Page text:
Justice in the Workplace: A Political Theory of Workplace Control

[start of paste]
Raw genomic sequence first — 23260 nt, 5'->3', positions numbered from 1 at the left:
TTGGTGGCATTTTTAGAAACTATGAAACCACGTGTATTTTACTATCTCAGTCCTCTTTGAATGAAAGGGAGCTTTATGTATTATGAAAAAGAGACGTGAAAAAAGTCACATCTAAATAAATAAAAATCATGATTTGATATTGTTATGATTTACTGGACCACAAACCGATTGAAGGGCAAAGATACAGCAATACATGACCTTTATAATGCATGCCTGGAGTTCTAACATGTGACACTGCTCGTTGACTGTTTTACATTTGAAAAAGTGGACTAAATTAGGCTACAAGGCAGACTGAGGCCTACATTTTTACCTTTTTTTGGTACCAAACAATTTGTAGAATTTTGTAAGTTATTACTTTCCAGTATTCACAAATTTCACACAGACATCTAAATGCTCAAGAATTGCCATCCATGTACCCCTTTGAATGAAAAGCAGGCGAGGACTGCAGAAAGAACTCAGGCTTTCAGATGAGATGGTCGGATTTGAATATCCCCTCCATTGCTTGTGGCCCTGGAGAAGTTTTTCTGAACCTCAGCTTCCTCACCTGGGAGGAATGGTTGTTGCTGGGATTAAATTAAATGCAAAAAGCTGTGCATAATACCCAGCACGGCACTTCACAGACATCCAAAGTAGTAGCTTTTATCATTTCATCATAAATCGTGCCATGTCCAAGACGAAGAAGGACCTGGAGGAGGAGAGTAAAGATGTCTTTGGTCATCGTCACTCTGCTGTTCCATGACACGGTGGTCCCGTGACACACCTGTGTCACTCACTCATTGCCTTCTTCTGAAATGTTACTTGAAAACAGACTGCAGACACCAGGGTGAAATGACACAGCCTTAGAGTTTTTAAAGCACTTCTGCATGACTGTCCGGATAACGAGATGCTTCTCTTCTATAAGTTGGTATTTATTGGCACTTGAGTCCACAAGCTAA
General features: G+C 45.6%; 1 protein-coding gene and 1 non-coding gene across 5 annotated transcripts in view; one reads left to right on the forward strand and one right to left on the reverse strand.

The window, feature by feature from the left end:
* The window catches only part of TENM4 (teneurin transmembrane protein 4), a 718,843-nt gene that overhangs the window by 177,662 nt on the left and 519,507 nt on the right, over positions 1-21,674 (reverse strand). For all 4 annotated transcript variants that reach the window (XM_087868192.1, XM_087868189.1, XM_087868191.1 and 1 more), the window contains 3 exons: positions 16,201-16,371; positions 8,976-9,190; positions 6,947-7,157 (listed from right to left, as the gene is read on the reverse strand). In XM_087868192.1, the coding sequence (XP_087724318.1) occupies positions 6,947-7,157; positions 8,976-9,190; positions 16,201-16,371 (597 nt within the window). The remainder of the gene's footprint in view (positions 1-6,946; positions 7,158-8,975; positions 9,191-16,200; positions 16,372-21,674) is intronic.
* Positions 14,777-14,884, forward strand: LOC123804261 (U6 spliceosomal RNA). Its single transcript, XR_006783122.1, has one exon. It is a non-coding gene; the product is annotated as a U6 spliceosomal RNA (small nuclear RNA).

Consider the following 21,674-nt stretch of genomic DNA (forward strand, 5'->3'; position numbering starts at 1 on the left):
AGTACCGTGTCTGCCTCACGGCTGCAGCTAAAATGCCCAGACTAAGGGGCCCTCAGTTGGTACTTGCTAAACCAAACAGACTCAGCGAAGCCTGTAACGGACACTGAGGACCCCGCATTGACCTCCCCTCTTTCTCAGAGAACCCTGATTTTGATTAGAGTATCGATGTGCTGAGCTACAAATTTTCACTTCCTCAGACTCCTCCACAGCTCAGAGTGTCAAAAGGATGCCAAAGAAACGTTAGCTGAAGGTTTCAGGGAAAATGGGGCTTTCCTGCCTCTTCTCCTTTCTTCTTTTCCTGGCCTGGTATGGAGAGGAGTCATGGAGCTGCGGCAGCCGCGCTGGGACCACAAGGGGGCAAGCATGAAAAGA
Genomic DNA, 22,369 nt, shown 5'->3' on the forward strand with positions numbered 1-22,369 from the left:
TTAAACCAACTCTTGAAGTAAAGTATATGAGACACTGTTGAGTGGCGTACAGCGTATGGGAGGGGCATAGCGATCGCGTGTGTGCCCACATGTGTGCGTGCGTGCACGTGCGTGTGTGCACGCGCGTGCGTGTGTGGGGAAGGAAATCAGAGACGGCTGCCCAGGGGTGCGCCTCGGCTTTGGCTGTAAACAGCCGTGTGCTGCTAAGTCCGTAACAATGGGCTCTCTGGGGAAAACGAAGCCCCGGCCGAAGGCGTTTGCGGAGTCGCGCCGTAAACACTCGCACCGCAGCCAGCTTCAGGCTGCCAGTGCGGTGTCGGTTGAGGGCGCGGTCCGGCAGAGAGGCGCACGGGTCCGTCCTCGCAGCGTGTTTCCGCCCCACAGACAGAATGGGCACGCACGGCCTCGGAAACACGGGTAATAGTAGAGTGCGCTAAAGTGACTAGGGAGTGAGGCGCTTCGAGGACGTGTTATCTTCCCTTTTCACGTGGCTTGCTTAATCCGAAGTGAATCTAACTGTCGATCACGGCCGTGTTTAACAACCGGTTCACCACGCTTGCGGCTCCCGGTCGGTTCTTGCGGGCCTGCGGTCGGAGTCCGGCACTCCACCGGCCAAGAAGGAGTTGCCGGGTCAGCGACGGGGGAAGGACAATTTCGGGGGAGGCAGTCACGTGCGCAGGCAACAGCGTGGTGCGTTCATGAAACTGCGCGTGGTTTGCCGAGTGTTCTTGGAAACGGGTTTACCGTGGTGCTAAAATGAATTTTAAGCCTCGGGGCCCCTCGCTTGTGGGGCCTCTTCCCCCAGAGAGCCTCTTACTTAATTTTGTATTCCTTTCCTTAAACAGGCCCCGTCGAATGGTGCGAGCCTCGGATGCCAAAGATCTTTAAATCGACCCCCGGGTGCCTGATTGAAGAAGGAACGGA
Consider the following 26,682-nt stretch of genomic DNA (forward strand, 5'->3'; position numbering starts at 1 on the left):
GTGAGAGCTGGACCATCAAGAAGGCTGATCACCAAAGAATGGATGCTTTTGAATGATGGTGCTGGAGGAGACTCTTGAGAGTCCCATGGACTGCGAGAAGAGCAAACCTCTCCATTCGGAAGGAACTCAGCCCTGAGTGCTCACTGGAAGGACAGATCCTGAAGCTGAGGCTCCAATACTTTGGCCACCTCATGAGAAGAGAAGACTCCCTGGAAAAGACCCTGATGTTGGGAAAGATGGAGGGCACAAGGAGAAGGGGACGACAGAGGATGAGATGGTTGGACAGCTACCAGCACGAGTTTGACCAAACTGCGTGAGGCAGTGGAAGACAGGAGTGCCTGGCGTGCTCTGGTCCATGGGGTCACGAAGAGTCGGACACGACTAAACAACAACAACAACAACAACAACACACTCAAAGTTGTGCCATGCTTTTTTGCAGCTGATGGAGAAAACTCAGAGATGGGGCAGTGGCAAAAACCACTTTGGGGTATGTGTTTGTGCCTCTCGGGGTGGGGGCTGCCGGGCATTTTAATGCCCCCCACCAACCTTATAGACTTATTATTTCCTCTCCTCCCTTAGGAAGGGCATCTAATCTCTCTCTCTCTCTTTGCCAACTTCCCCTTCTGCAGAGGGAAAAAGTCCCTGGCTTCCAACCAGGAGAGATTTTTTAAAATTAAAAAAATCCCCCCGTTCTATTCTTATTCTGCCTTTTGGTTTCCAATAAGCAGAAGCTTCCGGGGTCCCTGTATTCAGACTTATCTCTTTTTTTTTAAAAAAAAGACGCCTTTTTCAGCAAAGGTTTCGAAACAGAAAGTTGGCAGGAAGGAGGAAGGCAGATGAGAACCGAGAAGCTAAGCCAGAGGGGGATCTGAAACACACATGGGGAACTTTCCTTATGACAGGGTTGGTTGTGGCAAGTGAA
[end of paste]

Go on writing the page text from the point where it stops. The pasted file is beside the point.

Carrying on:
This book project is based on my doctoral dissertation. It problematizes the Chicago theory of the firm, which presupposes that the firm is a private actor. The book demonstrates that under conditions of contemporary capitalism, relationships within the firm cannot be classified merely as “nexuses of contracts” which individuals are free to join and leave as they please, because firms exercise real (and oftentimes unreasonable) authority over employees in ways that substantially undermine egalitarian norms, democratic relationships, equal opportunities for social and political participation, and the epistemic self-confidence of (especially disadvantaged) workers. Hence, it echoes the recent “political turn” of the theory of the firm. Like this work, this book stresses the semi-public and political dimensions of the firm, but it approaches the political aspects of the firm in a somewhat different way. These other theorists of the political turn focus mainly on the nature and legal origins of the firms whereas the book focuses on what goes on within firms and why that matters. The book moves beyond the proceduralism characteristic of major theories of workplace republicanism and workplace democracy, arguing that problems of illegitimate corporate power cannot be fully accounted for without a careful empirically sensitive normative analysis of the major forms of workplace control, such as those over workers’ emotions, schedule, and knowledge acquisition, that firms are exercising over employees.